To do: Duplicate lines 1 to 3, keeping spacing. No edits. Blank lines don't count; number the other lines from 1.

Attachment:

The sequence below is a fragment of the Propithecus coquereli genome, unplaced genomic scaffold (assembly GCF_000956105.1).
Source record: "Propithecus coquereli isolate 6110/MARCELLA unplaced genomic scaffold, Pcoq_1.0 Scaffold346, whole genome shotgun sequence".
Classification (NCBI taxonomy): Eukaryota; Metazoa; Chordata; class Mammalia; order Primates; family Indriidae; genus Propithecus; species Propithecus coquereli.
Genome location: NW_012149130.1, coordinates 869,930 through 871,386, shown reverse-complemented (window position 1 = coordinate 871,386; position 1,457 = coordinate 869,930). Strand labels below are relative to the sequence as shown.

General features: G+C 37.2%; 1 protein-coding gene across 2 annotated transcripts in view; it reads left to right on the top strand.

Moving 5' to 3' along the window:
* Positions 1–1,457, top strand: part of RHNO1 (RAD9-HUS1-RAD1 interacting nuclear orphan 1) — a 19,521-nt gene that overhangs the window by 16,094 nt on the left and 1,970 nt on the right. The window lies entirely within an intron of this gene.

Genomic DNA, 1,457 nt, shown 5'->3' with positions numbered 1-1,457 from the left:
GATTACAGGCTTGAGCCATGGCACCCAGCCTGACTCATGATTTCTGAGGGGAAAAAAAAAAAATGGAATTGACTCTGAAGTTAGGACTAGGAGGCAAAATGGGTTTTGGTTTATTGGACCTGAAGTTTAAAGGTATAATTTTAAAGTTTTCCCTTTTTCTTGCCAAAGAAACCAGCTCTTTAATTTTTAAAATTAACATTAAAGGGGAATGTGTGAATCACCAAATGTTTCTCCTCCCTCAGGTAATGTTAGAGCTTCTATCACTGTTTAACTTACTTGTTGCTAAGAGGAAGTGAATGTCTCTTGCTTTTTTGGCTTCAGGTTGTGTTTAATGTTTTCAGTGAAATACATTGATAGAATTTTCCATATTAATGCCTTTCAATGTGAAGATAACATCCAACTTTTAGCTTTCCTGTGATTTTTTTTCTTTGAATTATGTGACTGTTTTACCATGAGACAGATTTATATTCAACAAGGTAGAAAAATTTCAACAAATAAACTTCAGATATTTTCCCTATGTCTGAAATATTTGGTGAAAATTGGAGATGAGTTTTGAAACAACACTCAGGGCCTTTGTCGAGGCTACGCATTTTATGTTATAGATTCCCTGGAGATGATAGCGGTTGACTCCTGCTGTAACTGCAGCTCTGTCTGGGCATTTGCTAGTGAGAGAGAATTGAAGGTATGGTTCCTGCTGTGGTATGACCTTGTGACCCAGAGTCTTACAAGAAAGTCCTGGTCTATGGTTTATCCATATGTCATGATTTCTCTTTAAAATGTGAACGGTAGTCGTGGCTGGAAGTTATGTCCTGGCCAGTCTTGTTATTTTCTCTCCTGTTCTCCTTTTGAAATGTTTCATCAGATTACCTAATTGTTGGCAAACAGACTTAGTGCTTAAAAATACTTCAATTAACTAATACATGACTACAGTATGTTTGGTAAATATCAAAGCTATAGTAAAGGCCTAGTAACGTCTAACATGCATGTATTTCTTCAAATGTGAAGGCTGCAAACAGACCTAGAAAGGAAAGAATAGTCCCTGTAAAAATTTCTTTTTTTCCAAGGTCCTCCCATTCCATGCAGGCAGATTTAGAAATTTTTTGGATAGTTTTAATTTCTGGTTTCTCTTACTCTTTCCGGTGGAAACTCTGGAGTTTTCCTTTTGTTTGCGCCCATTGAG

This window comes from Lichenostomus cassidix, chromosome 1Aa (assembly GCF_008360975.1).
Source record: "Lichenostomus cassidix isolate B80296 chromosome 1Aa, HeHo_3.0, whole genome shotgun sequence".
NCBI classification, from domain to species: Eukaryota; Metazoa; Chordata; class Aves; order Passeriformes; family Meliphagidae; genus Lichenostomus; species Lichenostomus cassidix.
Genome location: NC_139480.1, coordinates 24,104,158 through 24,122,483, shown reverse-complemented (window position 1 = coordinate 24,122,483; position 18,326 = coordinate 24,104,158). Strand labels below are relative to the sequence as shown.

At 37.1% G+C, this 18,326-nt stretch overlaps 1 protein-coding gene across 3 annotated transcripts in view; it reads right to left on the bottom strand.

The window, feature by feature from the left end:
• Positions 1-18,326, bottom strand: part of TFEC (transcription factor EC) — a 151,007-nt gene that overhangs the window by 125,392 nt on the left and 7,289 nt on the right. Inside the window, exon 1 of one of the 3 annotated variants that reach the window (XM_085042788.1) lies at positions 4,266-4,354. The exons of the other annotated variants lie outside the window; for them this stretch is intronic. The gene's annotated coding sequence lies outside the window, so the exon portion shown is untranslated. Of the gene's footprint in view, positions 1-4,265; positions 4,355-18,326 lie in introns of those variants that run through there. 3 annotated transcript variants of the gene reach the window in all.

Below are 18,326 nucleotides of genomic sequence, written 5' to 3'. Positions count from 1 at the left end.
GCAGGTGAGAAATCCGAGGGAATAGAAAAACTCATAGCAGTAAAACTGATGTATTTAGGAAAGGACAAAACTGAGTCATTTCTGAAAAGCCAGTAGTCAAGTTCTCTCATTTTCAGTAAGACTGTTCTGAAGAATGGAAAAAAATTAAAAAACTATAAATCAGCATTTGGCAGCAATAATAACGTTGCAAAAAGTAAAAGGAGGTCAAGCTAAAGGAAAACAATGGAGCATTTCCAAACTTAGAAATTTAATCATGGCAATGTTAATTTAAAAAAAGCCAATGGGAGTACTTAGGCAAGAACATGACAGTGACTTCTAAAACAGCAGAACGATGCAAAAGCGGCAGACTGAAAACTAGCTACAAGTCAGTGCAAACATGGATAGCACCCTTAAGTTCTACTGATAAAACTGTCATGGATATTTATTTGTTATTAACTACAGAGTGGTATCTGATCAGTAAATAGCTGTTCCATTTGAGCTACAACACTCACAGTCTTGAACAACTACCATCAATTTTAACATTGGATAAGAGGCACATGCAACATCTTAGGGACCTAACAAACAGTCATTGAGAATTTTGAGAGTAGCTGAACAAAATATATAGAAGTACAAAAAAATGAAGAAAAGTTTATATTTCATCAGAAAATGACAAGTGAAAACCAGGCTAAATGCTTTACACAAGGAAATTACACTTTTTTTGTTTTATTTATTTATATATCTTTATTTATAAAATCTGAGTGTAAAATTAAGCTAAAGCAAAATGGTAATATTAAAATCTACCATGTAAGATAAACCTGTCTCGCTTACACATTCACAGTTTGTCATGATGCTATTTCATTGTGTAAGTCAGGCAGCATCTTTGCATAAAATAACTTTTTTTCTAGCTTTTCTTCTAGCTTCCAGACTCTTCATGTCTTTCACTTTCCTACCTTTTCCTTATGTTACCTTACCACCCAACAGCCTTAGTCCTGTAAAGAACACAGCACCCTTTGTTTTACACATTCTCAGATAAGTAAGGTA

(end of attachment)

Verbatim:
The sequence below is a fragment of the Propithecus coquereli genome, unplaced genomic scaffold (assembly GCF_000956105.1).
Source record: "Propithecus coquereli isolate 6110/MARCELLA unplaced genomic scaffold, Pcoq_1.0 Scaffold346, whole genome shotgun sequence".
Classification (NCBI taxonomy): Eukaryota; Metazoa; Chordata; class Mammalia; order Primates; family Indriidae; genus Propithecus; species Propithecus coquereli.